Canada turns 145 tomorrow with its sights firmly fixed on the future, but what would Sir John A. Macdonald make of the nation he helped to create? With biographer Richard Gwyn channelling the Grand Old Man, Toronto writer Johnny Lucas finds out:
This year, Canada Day follows on the heels of the first anniversary of majority rule for our 22nd Prime Minister – a year in which Stephen Harper has reduced federal spending while expanding his horizons, in pursuit of freer trade with other parts of the world. Meanwhile, his omnibus approach to introducing legislation suggests that substantial change may be in the air. So it seems a good time to seek some political perspective – and who better to comment on Canada led by a Conservative of conviction than the nation's first such standard-bearer?
Bear in mind, however, that Mr. Harper and his western-rooted brand of free-trading fiscal conservatism are a far cry from Sir John A. Macdonald and his penchant for having government play a role in the nation's economy, not to mention his National Policy declaration that unfettered international trade would be the death of that economy.
According to historical record, Sir John A. died 14 years before Mr. Harper's Alberta even became a province, but that doesn't mean he stopped paying attention to the country he helped to bring into being. Here, biographer Richard Gwyn channels the Grand Old Man.
How do you feel about the Canada you see today?
It is in very good shape. My big worry was that we would be swallowed up by the United States. Back in the early days after 1867, all the people in either Britain and the United States who knew about Canada took it for granted that we would disappear. It made sense.
I was bound and determined, as you know, that it wouldn't happen and luckily a lot of Canadians felt the same way.
You were a consistent opponent of free trade. Is free trade still a danger to Canada? Is there a risk of cultural assimilation?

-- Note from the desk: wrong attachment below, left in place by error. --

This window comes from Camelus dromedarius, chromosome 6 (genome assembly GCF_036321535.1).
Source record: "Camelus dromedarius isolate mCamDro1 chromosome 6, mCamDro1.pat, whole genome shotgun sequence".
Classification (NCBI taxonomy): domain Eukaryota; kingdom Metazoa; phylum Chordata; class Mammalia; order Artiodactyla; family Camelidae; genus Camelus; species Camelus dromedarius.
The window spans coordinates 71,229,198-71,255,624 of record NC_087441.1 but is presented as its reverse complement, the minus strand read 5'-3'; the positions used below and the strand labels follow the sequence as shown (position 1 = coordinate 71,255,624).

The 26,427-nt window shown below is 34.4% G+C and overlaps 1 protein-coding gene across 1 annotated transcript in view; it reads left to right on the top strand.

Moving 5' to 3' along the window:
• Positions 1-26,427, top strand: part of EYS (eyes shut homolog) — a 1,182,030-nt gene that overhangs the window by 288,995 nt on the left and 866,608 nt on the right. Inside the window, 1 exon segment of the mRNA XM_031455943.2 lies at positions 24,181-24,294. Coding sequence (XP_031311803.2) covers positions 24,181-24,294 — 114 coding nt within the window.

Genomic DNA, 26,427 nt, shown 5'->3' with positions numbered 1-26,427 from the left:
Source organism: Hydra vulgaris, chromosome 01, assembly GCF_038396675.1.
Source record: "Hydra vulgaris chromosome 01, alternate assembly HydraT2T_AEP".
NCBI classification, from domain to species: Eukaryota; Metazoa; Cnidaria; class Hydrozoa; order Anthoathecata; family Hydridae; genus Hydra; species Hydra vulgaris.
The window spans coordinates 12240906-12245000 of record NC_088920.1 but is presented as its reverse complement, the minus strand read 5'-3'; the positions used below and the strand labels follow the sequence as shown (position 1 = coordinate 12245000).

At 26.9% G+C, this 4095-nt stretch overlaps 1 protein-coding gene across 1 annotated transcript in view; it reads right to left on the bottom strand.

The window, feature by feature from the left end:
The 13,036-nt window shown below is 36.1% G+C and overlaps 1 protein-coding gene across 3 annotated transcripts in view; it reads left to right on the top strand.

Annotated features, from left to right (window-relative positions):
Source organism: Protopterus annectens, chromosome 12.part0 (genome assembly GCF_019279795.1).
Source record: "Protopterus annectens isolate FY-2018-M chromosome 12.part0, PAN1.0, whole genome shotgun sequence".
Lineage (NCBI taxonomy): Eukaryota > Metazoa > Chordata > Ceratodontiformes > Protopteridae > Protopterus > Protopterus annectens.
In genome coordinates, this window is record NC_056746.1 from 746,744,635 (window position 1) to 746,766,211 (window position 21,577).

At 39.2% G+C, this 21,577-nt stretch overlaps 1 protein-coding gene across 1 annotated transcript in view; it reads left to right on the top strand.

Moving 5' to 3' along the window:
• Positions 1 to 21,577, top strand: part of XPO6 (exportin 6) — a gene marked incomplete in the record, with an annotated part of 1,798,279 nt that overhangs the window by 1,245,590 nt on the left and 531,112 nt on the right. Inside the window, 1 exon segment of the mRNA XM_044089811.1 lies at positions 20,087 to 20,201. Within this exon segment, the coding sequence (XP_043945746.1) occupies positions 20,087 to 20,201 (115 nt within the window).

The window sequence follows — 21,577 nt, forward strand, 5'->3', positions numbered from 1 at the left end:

I was not an opponent of free trade. I was a very strong conservative, and conservatives normally tend to be free traders.
But I came to realize that, if you're going to create a community, you have to give people a reason to talk to each other.
One of my purposes with the National Policy was to create a community in which people interacted with each other. And you know who was doing this at exactly the same time? Otto von Bismarck in Germany. He raised tariffs, went protectionist and caused Germans, who weren't all Germans historically – they all had their own little statelets and so on. That was the reason for the National Policy, to create a community behind a wall.
We were in a unique position in the world of being next door to this incredibly efficient, expansionist economy. The United States really began to move as an economy in the 1860s after the Civil War. By the end of the century, they were the world's leading manufacturer, but we were too small, we were too fragile.
I fought free trade with almost literally my dying breath. If we were to have free trade, then we would have disappeared; it's almost a certainty. Canadians would have been better off, but they'd no longer be Canadians.
If you were to celebrate Canada this year with us, how would you do it?
I, of course, wouldn't celebrate Canada Day. I would celebrate Dominion Day.
We've got things to brag about, so we shouldn't be ashamed of pointing out things when doing them very well. And I think that's how we could use Dominion Day to do that.
Canada at the moment is already on its way or already is the most multicultured society in the world. And while there are some stresses and strains, it's going pretty well. You look at similar countries in Europe, I don't want to point fingers at a particular country, but there are some that are having real problems.